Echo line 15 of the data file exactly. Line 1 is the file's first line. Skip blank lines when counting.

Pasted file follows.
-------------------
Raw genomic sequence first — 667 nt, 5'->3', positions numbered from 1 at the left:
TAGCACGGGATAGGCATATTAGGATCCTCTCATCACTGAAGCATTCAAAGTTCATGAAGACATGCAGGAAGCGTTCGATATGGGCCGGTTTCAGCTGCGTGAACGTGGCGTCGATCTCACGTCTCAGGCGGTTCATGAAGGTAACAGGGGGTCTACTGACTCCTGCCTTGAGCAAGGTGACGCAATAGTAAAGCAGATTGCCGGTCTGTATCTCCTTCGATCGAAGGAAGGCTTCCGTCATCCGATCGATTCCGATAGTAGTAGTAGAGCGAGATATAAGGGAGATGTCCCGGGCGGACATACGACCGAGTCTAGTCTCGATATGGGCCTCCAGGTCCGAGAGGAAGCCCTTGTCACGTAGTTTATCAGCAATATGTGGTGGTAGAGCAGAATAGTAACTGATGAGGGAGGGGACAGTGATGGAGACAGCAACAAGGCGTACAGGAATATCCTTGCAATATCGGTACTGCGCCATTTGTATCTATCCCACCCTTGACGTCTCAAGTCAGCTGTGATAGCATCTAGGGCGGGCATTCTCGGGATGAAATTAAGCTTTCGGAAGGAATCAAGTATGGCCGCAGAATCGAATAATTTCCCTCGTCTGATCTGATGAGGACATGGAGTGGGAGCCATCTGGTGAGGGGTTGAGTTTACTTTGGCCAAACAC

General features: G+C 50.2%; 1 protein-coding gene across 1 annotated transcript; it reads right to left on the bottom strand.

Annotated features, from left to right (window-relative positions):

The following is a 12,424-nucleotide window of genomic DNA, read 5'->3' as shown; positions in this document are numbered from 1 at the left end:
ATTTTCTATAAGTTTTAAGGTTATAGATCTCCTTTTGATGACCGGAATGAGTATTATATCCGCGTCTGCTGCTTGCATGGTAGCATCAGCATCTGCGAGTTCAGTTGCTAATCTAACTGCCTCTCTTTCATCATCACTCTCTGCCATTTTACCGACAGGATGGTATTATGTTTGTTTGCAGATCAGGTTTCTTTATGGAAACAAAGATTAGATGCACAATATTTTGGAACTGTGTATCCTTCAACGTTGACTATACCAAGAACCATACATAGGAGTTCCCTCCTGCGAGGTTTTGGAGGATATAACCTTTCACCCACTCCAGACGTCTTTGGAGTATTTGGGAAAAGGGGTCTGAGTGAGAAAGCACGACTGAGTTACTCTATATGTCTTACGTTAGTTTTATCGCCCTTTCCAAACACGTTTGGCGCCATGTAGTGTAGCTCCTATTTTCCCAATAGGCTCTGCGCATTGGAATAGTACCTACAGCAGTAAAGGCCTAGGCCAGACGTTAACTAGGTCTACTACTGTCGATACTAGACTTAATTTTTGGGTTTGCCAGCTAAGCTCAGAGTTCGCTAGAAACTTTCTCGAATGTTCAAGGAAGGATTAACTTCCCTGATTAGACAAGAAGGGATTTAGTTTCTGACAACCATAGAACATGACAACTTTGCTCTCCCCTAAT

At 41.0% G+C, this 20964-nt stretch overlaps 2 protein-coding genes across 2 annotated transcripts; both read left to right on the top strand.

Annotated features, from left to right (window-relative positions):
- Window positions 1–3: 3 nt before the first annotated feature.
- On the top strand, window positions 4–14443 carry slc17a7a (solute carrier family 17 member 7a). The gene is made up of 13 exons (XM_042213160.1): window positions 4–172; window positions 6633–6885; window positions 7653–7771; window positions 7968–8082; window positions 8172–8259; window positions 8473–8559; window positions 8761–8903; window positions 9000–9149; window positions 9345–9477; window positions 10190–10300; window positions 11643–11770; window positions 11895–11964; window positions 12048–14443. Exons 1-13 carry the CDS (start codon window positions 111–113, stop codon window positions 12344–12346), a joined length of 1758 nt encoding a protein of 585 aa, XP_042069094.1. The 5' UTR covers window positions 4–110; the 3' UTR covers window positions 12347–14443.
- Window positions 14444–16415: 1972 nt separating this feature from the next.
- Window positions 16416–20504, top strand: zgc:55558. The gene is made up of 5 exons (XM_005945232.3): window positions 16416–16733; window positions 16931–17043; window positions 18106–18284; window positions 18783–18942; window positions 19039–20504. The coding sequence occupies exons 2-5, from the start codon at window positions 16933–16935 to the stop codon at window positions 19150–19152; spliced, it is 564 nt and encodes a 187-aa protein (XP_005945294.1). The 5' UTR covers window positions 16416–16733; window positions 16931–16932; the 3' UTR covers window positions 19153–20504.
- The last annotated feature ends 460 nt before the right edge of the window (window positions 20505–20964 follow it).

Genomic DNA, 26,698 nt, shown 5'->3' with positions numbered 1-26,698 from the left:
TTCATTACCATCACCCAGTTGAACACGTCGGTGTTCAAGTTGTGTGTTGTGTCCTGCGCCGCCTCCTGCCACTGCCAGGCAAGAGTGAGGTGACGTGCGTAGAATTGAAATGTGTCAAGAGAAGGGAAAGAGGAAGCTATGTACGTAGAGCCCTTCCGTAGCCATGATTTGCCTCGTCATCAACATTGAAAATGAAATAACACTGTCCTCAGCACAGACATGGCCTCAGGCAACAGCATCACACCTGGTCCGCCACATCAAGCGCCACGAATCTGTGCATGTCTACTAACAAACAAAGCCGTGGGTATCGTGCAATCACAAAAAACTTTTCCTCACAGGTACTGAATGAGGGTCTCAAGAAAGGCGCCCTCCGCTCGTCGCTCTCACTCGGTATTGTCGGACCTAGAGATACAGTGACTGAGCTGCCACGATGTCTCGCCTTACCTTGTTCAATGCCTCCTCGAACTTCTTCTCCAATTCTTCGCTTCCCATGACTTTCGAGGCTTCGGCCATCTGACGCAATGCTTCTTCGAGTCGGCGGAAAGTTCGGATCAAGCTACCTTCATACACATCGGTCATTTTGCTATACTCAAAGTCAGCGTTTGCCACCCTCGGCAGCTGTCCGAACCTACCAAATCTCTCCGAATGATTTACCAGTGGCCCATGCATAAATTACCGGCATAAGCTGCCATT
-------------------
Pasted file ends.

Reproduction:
TTCATTACCATCACCCAGTTGAACACGTCGGTGTTCAAGTTGTGTGTTGTGTCCTGCGCCGCCTCCTGCCACTGCCAGGCAAGAGTGAGGTGACGTGCGTAGAATTGAAATGTGTCAAGAGAAGGGAAAGAGGAAGCTATGTACGTAGAGCCCTTCCGTAGCCATGATTTGCCTCGTCATCAACATTGAAAATGAAATAACACTGTCCTCAGCACAGACATGGCCTCAGGCAACAGCATCACACCTGGTCCGCCACATCAAGCGCCACGAATCTGTGCATGTCTACTAACAAACAAAGCCGTGGGTATCGTGCAATCACAAAAAACTTTTCCTCACAGGTACTGAATGAGGGTCTCAAGAAAGGCGCCCTCCGCTCGTCGCTCTCACTCGGTATTGTCGGACCTAGAGATACAGTGACTGAGCTGCCACGATGTCTCGCCTTACCTTGTTCAATGCCTCCTCGAACTTCTTCTCCAATTCTTCGCTTCCCATGACTTTCGAGGCTTCGGCCATCTGACGCAATGCTTCTTCGAGTCGGCGGAAAGTTCGGATCAAGCTACCTTCATACACATCGGTCATTTTGCTATACTCAAAGTCAGCGTTTGCCACCCTCGGCAGCTGTCCGAACCTACCAAATCTCTCCGAATGATTTACCAGTGGCCCATGCATAAATTACCGGCATAAGCTGCCATT